Many Auburn residents have seen coyotes, and many have heard their identifying howls at night. For some, these sights and sounds generate curiosity. For others, it is pure fear.

This exact mix was in the audience at the Auburn Public Library for last Thursday’s Coyote presentation by John Maguranis, the Massachusetts Representative of Project Coyote. The goal of Project Coyote is “Promoting coexistence between people & wildlife through education, science, and advocacy.”

Maguranis served 20 years in the U.S. Army as a vet tech and recently retired from the Town of Belmont where he was the Animal Control Officer. His encounters with coyotes go back many years, and he loves spreading facts about the species.

The origin of the Eastern Coyote is believed to have started when western coyotes crossbred with wolves to make a coywolf. The coywolf then bred with dogs to make the coyotes we have today. Despite their appearance, adults weigh only 30-40 pounds, about the same as many domestic dogs but larger than their western counterparts.

Coyotes are opportunistic omnivores who will eat anything from mice to deer and from fruit to garbage. They are survivors and are in all mainland cities and towns in the Commonwealth. Maguranis told the audience that if the end of the world came, there would be two animals left, cockroaches and coyotes.



Peoples’ fears are often based on misunderstanding since wild animals fear humans more than humans fear wild animals. Marguranis suggests hazing coyotes that come near human property by acting bigger than them, making noise and taking away the incentives that keep them coming around, mainly food.

Unlike wolves and wild dogs, coyotes travel in small family groups rather than packs. The typical family has only the adult male and female who mate for life, but there could also be pups and an occasional one-year-old from last year’s litter.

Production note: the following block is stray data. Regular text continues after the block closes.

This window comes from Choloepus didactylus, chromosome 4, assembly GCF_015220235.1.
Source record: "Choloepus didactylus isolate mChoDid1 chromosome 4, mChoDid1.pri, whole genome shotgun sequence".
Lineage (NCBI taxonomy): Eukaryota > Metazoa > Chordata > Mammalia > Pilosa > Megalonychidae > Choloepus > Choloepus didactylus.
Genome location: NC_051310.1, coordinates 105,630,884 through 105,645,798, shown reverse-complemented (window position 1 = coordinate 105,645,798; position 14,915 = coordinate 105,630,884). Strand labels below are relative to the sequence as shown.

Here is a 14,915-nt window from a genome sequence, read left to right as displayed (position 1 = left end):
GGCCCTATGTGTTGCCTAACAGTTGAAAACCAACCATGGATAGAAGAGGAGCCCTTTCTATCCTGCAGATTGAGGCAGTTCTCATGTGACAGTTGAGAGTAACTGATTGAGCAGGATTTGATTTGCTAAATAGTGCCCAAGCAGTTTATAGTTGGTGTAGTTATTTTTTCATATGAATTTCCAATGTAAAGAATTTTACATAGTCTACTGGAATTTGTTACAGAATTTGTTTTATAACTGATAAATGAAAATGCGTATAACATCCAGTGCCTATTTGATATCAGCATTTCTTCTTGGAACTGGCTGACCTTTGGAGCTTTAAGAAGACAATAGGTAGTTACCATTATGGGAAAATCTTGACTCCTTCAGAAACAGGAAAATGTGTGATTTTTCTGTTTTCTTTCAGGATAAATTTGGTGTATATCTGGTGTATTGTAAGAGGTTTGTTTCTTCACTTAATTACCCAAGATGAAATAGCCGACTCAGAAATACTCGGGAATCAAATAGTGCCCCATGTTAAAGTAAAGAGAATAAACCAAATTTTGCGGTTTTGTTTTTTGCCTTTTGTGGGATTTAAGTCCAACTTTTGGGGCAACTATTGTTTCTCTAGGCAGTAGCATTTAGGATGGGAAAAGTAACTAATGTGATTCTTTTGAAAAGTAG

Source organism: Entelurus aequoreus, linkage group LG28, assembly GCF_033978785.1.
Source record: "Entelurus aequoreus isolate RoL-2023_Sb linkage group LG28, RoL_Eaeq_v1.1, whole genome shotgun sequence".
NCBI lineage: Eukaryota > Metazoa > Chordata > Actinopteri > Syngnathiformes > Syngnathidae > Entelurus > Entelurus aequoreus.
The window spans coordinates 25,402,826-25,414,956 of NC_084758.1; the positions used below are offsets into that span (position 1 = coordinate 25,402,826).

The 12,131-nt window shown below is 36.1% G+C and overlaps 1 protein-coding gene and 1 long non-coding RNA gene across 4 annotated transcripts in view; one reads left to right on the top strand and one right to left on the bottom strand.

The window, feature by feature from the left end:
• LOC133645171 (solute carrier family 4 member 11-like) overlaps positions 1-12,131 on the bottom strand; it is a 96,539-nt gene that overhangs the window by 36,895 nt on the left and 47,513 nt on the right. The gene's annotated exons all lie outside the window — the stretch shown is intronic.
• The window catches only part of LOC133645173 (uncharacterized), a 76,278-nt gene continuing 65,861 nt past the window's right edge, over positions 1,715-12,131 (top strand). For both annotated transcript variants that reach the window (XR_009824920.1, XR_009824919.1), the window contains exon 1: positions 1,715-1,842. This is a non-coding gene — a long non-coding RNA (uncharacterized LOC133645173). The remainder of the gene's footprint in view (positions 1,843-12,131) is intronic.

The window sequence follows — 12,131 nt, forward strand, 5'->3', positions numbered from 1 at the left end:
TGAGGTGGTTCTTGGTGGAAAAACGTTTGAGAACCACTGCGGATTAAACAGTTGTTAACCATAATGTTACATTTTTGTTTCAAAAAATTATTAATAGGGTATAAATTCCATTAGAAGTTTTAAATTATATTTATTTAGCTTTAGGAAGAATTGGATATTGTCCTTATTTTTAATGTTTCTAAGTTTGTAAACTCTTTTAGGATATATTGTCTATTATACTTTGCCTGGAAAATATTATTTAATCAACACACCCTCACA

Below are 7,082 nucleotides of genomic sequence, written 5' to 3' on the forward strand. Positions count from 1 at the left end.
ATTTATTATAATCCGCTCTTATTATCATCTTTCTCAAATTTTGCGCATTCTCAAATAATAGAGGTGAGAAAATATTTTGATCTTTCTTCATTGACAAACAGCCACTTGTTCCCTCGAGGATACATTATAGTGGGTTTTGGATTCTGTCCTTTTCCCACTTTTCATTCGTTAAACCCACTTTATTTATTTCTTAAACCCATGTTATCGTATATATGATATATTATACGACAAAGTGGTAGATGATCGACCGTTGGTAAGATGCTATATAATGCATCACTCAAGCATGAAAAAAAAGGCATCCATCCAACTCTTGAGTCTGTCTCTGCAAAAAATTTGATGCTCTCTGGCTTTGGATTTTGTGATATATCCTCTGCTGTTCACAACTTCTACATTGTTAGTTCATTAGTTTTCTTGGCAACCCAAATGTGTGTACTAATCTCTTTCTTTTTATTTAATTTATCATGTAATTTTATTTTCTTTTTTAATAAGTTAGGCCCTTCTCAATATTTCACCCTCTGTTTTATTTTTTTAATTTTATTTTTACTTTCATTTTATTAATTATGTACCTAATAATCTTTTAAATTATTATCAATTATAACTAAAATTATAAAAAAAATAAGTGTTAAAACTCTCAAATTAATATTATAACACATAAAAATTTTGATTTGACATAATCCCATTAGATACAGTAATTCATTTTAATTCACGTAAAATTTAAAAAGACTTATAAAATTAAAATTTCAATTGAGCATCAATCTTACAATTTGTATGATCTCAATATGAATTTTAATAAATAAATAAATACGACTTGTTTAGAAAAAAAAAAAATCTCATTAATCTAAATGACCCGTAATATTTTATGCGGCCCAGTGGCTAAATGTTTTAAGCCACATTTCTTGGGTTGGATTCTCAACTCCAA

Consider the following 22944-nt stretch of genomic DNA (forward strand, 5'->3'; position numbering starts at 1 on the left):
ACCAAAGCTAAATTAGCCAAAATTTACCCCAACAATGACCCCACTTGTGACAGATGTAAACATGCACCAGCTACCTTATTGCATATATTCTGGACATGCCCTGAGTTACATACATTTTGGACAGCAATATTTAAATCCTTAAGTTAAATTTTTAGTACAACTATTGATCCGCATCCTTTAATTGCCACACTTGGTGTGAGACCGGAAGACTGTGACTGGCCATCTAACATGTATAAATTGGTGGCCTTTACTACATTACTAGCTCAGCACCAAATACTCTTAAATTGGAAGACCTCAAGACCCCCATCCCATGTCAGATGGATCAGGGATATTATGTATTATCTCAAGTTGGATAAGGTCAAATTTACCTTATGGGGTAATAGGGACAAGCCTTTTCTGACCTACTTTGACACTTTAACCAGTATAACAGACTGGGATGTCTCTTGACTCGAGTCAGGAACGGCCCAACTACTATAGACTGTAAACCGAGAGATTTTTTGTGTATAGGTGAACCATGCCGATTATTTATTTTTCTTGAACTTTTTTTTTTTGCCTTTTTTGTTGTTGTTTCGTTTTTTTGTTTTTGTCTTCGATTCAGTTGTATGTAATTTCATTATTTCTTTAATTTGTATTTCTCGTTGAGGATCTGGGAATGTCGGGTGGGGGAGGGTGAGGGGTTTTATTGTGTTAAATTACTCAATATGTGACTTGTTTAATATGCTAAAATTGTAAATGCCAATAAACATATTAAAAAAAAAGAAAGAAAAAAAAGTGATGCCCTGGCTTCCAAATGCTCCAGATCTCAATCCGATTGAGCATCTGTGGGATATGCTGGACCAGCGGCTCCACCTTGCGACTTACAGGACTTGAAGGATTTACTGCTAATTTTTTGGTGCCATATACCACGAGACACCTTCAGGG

According to the Massachusetts Division of Fisheries & Wildlife, only four people in this state have been attacked by coyotes since they started to appear in the 1950’s and at least two were rabid. Conversely, the CDC reports that 4.5 million Americans are bitten by domestic dogs annually.

The basics of coyote avoidance include: Do not feed coyotes; Remove attractants by feeding pets indoors and keeping yards clean; Supervise pets and keep dogs on a leash during walks; Keep cats indoors (which also has the benefit of protecting songbirds); Keep coyotes wary by acting big and making noise; Use your outdoor spaces for play and recreation since wild animals avoid people; and Appreciate coyotes at a distance.

When Maguranis unveiled a stuffed coyote during his talk, there was a slight gasp from the audience. The animal was two when it died accidentally, and it weighed just over 30 pounds when alive. Seeing this magnificent creature up close was a treat that made the evening special.

Not all fears were calmed, but the audience certainly saw a softer side of this durable species.